The pain when it went back into place as stunning, but the relief afterward?  Pure bliss.  All of a sudden the pressure and pain was gone.  Everything was back in its place.

That's what it felt like today when I was riding Fi bareback, working on her shoulder in to the left.  It took a couple days, since she's been jumping every ride for months, but she has settled down.  It wasn't until she down shifted and let me put pressure on her on the flat that I noticed how wound up she's been over the past weeks.  She didn't overreact to a minor correction, accepted the contact, and gave me a couple steps of real shoulder in.  She even let me sit, which was great because I didn't have any stirrups and I'm just too out of shape to post without stirrups for an entire ride.

I should work on that.  But later.  That's the joy of being an adult, I can always push off the no stirrup work.  My trainer let's me get away with that.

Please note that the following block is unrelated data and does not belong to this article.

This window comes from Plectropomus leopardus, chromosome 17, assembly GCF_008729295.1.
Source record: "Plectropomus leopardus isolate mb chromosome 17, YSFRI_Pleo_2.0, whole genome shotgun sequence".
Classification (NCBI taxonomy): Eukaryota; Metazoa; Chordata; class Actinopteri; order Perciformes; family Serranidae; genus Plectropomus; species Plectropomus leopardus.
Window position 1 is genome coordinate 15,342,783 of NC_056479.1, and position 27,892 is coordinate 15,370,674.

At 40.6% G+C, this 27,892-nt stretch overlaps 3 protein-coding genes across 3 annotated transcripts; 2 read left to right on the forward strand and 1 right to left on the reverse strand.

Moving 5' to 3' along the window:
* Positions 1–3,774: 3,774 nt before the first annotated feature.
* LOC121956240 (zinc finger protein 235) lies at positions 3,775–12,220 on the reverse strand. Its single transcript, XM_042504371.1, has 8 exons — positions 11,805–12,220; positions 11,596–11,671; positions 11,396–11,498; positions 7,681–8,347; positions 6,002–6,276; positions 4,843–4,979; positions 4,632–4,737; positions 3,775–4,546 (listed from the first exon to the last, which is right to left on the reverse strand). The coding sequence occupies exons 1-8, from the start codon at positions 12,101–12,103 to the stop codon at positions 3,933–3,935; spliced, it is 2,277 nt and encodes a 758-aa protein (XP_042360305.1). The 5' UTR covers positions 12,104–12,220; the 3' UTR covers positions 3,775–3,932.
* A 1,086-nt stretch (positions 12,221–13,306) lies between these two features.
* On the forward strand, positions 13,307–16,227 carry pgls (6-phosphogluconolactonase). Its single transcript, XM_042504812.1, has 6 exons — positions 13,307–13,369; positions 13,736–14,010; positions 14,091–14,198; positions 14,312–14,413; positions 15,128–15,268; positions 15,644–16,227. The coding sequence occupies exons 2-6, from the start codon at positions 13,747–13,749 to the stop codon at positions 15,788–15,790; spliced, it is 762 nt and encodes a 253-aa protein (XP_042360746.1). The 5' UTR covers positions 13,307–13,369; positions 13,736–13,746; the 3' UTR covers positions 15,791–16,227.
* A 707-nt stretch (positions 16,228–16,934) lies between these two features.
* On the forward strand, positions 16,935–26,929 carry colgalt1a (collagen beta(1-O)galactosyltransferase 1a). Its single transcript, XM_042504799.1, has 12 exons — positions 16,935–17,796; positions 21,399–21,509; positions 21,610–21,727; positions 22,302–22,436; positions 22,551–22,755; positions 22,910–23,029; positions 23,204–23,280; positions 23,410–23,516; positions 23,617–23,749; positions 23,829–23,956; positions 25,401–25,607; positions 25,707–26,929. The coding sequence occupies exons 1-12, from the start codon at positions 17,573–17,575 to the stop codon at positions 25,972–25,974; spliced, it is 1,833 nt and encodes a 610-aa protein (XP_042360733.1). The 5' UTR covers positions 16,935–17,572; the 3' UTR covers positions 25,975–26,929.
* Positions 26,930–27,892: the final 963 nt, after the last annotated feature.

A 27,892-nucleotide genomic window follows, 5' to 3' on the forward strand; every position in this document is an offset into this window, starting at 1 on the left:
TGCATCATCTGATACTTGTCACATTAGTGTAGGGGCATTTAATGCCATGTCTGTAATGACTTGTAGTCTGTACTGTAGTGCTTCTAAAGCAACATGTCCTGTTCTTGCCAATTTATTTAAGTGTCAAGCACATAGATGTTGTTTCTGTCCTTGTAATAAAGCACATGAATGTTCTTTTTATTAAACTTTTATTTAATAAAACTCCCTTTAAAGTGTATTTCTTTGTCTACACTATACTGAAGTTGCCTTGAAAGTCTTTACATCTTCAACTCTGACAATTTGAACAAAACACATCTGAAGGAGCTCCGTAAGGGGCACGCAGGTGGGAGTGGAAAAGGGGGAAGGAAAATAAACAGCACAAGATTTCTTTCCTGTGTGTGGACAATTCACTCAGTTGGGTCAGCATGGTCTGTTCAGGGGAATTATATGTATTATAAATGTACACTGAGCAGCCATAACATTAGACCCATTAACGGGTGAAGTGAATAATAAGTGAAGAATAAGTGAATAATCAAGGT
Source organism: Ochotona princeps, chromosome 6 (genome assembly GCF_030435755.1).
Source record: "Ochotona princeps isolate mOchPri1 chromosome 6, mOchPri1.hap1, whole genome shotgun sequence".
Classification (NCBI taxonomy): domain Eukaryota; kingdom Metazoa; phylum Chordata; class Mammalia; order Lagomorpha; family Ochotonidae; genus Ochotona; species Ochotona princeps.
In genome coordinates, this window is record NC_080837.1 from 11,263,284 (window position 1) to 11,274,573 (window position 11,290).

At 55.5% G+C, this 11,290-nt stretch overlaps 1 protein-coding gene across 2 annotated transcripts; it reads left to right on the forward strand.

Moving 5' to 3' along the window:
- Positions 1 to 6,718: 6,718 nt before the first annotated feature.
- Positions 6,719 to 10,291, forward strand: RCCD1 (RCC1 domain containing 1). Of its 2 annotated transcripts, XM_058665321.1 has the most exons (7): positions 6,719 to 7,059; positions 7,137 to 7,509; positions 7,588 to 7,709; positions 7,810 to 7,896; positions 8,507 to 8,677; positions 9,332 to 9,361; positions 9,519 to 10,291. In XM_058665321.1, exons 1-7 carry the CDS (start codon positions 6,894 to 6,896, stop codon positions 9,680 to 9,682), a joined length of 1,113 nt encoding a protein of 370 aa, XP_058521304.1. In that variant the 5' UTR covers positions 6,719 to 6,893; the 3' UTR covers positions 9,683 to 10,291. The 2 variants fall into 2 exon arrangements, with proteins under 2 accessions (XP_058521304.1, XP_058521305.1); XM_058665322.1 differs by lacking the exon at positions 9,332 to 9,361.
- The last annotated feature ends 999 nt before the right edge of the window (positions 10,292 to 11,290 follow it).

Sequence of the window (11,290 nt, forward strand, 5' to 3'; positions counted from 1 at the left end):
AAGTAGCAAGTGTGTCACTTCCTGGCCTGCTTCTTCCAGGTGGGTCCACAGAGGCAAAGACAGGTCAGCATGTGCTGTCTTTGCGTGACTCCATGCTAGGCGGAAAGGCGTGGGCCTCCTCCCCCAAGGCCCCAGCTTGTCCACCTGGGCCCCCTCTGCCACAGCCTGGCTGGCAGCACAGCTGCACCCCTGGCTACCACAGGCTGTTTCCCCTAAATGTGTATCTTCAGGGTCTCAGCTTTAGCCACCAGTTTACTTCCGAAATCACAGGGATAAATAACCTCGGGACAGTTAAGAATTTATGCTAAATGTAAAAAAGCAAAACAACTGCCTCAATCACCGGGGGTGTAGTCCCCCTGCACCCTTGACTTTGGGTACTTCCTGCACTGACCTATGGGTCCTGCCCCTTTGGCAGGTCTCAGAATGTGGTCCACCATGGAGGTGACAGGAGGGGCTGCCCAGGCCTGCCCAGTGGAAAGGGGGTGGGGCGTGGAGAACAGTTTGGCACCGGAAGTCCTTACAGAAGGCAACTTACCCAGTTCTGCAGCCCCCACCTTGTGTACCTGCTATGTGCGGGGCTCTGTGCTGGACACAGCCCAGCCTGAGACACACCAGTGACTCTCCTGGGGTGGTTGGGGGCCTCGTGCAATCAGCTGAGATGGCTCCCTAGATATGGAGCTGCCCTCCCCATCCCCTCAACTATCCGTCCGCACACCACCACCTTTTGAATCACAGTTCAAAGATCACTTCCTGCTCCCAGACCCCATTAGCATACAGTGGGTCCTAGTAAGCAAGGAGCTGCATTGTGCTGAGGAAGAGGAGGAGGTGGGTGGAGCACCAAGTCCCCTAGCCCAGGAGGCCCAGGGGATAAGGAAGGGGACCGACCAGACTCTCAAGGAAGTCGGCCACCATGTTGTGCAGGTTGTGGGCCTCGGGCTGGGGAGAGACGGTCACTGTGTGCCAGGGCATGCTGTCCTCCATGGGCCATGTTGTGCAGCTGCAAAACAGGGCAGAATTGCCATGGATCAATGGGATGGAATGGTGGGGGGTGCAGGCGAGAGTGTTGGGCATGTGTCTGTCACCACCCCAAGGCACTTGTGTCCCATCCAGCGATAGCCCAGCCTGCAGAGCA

Somewhere between the lateral work and the canter to halt transition with no fuss, we both had a big sigh and relaxed for the first time in quite awhile.  No pressure, no worries about chaos ensuing or refusals, just a working session that she could understand and was comfortable with.

I also came to the realization that I'm done with the grieving.  I had a lovely wallow in my misery that included lemon drop martinis, but I'm done with that now.  It is what it is and I'm still very lucky.  There are plenty of riders that would give anything for a sound, talented horse that they could ride whenever they wanted.  I'm not going to worry about what happens next until April.

I've had a couple offers for horses to jump so I don't get out of shape, including an offer to borrow the Jumping Machine.  We get along fabulously, so it's far from a hardship.  I think this winter is going to be a good one.

Wednesday, January 2, 2013


Everyone's got their limits.

I had a jumping lesson today, the last one before my trainer heads off to Aiken.  After my previous ride where Fiona blew through the hackamore and snaffle like they weren't there, I put her waterford bit back on.  I need brakes, damn it!  I know, I'm odd.  We went into the ring and she warmed up well.  The only thing I picked up was her anxiety level going up when the other horses in the ring started to jump.